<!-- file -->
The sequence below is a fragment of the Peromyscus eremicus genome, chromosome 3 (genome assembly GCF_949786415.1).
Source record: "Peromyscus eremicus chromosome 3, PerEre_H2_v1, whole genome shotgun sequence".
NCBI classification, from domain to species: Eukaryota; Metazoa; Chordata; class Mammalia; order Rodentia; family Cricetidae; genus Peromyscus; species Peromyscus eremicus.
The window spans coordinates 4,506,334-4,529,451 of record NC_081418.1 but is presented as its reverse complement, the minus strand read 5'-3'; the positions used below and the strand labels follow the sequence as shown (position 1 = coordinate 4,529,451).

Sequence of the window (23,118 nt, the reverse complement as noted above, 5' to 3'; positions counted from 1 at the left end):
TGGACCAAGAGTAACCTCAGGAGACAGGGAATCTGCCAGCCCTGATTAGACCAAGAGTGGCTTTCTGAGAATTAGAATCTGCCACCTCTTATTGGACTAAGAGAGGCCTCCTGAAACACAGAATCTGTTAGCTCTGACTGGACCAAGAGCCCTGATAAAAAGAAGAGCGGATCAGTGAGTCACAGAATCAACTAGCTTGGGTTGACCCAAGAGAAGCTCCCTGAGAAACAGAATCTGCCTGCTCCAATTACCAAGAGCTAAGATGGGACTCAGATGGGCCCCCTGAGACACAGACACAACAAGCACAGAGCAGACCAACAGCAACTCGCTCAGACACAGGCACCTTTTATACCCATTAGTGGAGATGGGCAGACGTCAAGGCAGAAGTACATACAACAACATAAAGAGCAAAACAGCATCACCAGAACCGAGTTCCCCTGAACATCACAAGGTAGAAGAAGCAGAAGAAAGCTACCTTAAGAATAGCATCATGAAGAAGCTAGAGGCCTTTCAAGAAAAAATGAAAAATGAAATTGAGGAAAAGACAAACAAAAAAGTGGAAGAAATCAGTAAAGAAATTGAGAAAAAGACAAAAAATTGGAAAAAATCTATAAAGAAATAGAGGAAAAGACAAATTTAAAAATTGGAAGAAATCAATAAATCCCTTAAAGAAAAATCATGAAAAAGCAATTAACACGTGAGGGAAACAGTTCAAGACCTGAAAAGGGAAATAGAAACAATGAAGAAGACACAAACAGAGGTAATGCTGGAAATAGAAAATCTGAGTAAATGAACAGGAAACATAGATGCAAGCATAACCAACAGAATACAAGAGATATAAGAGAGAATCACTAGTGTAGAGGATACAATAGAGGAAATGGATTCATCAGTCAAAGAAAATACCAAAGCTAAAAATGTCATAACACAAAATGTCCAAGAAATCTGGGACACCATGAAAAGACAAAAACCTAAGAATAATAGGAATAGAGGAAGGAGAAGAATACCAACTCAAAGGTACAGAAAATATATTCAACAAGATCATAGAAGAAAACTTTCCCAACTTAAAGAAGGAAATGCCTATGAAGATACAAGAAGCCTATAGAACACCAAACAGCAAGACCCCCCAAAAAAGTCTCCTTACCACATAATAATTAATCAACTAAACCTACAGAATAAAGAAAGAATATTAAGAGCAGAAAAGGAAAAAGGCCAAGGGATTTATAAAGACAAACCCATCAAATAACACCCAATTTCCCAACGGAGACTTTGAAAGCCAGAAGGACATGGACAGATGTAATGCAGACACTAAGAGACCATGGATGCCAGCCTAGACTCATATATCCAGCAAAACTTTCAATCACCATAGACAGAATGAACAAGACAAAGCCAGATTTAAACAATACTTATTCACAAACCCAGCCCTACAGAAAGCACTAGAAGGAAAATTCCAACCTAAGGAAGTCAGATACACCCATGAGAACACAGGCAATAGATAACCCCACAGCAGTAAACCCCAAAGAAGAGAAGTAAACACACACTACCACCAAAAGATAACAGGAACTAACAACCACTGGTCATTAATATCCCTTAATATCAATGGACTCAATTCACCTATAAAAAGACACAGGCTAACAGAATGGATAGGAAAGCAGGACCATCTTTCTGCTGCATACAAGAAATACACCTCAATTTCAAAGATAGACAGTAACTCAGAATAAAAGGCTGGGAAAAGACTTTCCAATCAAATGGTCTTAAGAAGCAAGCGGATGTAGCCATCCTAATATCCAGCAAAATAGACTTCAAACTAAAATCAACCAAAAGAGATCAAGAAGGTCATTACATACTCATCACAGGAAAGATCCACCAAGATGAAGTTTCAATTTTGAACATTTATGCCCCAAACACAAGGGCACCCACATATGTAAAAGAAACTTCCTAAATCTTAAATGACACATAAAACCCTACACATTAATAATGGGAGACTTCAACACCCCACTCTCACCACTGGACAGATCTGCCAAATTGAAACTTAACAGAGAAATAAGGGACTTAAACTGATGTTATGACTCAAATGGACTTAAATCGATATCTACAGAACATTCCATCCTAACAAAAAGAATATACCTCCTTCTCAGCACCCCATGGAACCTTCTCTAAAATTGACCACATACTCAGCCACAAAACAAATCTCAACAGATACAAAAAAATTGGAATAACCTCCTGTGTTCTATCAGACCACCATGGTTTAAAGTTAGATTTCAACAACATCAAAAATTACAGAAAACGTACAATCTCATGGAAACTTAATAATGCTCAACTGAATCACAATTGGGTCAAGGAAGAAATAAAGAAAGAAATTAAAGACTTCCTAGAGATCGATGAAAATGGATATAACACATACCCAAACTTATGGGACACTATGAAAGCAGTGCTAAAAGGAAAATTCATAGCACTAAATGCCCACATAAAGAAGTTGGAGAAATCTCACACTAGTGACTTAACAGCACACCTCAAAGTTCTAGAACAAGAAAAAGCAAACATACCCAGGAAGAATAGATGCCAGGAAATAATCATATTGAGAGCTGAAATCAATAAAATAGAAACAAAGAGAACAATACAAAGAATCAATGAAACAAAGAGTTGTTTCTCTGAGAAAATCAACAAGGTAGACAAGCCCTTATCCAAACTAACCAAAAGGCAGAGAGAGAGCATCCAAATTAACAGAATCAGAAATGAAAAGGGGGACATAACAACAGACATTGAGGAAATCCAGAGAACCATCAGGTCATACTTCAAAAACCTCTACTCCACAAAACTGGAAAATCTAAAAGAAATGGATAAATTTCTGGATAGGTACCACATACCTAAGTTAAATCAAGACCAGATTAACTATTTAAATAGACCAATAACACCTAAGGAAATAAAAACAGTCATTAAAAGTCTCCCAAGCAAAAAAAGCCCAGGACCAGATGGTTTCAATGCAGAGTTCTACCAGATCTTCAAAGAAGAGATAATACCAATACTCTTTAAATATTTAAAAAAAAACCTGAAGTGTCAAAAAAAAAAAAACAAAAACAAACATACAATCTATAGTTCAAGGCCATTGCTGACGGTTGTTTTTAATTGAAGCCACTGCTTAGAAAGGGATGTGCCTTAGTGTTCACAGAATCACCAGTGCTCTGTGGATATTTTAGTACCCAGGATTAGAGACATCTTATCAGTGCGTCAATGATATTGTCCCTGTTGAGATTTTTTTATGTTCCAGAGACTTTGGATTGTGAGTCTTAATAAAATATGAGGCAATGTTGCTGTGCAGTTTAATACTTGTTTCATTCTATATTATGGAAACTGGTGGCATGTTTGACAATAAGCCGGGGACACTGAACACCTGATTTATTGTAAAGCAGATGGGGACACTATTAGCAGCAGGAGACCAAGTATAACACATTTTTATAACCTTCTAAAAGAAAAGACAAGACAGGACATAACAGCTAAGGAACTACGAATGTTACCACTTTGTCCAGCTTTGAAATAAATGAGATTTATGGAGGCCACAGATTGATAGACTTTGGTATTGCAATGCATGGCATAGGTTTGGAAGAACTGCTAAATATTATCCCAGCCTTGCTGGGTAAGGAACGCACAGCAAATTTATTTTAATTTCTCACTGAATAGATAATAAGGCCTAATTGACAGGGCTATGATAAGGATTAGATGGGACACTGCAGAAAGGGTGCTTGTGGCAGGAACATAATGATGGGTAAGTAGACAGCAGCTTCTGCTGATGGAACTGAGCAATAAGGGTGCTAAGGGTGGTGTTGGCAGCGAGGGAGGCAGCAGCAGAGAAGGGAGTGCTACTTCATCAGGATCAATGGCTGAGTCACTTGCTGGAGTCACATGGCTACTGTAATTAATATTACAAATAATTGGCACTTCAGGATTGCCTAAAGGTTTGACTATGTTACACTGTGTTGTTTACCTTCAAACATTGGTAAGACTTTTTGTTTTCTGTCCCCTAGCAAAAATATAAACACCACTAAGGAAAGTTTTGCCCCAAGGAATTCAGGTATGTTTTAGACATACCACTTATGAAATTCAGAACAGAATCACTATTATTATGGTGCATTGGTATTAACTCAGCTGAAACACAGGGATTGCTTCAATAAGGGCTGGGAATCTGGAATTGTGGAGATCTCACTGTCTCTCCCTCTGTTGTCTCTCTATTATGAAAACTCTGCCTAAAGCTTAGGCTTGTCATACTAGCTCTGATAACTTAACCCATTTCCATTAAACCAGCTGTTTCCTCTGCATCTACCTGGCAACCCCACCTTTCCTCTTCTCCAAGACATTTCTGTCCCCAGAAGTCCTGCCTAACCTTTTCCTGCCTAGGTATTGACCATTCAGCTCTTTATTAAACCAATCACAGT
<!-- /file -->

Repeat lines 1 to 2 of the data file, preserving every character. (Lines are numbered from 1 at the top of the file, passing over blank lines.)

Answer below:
The sequence below is a fragment of the Peromyscus eremicus genome, chromosome 3 (genome assembly GCF_949786415.1).
Source record: "Peromyscus eremicus chromosome 3, PerEre_H2_v1, whole genome shotgun sequence".